A Few Good Memes
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Whether you’re a casual internet user or a frequent keyboard surfer, chances are you’ve seen a meme at some point in your life.
Memes, defined as “ideas, behaviors or styles that spread from one person to another in a culture,” have become commonplace in American internet culture, especially among youth. Characteristic themes and formats are used to invoke pop culture at large, and create a common heritage on sites like Reddit, 4chan, Instagram, and iFunny.
There was, for a time at least, no meme more popular than Pepe the Frog. Tracing his beginnings to the 2005 webcomic series “Boy’s Club” by Matt Furie, Pepe has become something more than the oddball stoner he was once portrayed as by Furie.
As the internet has evolved, so has Pepe, spawning various iterations, each used to express a different mood or purpose, ranging from smug accomplishment to anger to resigned defeat. Pepe even became a “cultural currency” on sites like 4chan and Reddit, according to Don Caldwell, senior editor at the website KnowYourMeme, in an interview with NPR.
“This was all, like, really just silly, like, you know, joking images,” Caldwell told NPR.
However, as with every popular trend, what can be used for good can be used for ill, with Pepes in klan robes, Nazi armbands, or worse, popping up all over sites like Reddit and 4chan. After years as an acceptable meme, the rising popularity of these types of images resulted in the Anti-Defamation League (ADL) declaring Pepe the Frog an official racist hate symbol just this year.
The ADL stated that the racist and anti-semitic co-optation of Pepe by the so-called “alt-right” has resulted in the meme becoming a “symbol for hate,” per the ADL’s website. Hillary Clinton, along with news organizations like the LA Times, NPR, and the Daily Beast, have issued similar sentiments, with response pieces posted by the Daily Caller and Time, among others.
This trend mirrors the conflict that has risen in notoriety, especially during this election season. There has been considerable clash between liberals and conservatives over limits on speech, with political correctness even making its way into the president-elect’s classic talking points.
The president-elect’s son, Donald Trump Jr., even posted an Expendables-themed poster titled “The Deplorables” (a reference to Hillary Clinton’s widely-panned “basket of deplorables” remark) stating pride for having “made the cut.” And who is that, standing to Trump’s left, you might ask? Why, Pepe the Frog, of course, complete with a blonde combover!
Pepe has undoubtedly made an impact, or at least a few appearances, through the course of this election cycle. However, it shouldn’t be shocking that the internet plays a greater role in our society than ever before. Considering the vast network of ways that the internet connects people and spreads ideas, it’s almost laughable to think it wouldn’t have an impact.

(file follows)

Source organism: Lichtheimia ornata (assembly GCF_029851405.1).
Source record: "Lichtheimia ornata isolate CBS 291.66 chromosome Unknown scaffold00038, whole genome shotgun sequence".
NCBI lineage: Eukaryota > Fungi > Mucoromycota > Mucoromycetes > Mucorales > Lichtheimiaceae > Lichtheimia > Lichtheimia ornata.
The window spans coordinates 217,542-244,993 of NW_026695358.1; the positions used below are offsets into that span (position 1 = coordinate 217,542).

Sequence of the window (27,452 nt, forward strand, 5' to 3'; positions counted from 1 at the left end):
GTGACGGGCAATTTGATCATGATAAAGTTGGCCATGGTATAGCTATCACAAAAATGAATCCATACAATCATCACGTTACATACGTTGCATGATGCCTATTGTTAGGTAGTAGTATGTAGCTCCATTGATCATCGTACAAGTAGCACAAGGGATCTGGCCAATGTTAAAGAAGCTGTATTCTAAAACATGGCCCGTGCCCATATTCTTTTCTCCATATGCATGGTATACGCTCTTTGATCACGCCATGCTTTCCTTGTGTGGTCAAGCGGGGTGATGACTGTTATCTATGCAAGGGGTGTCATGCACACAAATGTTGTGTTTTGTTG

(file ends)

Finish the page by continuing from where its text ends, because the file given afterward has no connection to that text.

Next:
In an age where, according to the Pew Research Center, 38% of adults (and 50% of those between ages 18-49) get the majority of their news on the web, online information can clearly affect beliefs beyond people’s politics. If you desire to change our society-at-large, there’s seemingly no better place to start.
However, in combatting hate, explicitly seeking to place limits can often be out of the frying pan and into the fire. These trolls thrive off the forbidden fruit aspect of posting offensive content; the more taboo it becomes, the greater the thrill for many on the internet.
Beyond this, maintaining the freedom to exchange ideas through the internet is essential in undercutting the message of the very far right political groups these measures take aim at. When dealing with a violent outcry against censorship, it’s almost common sense that an additional limit would be counterproductive.
At the same time, we can’t avoid the negative history of harmful symbols like the swastika or the white pointed hood of the KKK. Recognizing a hate symbol is a necessary first step to becoming aware of how they are used to advance the message of racism and other bigotry.
Even within the walls of the school, students hold widely differing viewpoints of Pepe’s new status as a hate symbol.
“We shouldn’t let people promote hatred, because then other people will join them and continue their hate,” said sophomore Mo Ahmed. “I think it’s justified.”
Freshman Tina Wilkens says otherwise. “Of course he shouldn’t be considered a hate symbol. A hate symbol is something that is only used for hate. Memes are like a kitchen knife. Sure you can stab someone with it, but you could also just cut up your dinner.”
Junior Trinity Ek feels differently, despite being a past fan of Pepe. “It used to be just a harmless, good-natured image,” she said. “But the alt-right co-opted it to inflict harm on others.”
Still others, like senior Joe Crepeau, wholeheartedly believe the ADL’s decision to be a mistake: “Pepe is not a hate symbol. It was just people using a frog character with offensive language to get a reaction–they overreacted. It wasn’t right.”
We can all agree that at some point, speech ceases to be an impartial way to convey ideas, and becomes an active provoker and inspirer for hate. The point at which it does so, and what society should do in response, is where the controversy begins.
In the coming years, we must find an effective way to toe the line between censorship and limitations on hate. As the internet generation comes of age, this answer can’t come soon enough.